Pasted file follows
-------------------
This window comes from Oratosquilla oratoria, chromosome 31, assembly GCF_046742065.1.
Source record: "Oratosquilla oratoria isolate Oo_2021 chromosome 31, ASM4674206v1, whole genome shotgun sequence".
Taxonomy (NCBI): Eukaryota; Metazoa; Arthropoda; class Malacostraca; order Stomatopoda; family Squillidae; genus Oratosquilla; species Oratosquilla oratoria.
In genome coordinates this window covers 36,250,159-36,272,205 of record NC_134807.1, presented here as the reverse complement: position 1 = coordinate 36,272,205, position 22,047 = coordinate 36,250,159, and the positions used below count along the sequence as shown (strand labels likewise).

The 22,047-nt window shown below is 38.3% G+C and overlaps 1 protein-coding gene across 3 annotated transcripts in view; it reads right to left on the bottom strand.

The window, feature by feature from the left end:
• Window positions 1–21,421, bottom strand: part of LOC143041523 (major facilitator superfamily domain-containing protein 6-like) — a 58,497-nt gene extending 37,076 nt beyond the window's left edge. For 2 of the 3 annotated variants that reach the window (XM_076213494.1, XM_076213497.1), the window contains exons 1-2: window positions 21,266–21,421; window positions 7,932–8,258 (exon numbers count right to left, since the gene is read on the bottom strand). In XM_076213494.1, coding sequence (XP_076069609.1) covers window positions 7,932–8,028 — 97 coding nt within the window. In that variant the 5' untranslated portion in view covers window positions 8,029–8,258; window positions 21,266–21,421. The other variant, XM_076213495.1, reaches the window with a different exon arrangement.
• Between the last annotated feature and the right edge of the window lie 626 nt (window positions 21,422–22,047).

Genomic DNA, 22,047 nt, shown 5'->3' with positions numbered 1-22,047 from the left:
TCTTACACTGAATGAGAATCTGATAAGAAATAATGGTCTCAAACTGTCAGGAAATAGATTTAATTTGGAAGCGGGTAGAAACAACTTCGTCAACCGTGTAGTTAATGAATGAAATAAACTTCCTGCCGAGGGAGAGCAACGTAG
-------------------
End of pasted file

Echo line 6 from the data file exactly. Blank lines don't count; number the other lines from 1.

The window, feature by feature from the left end: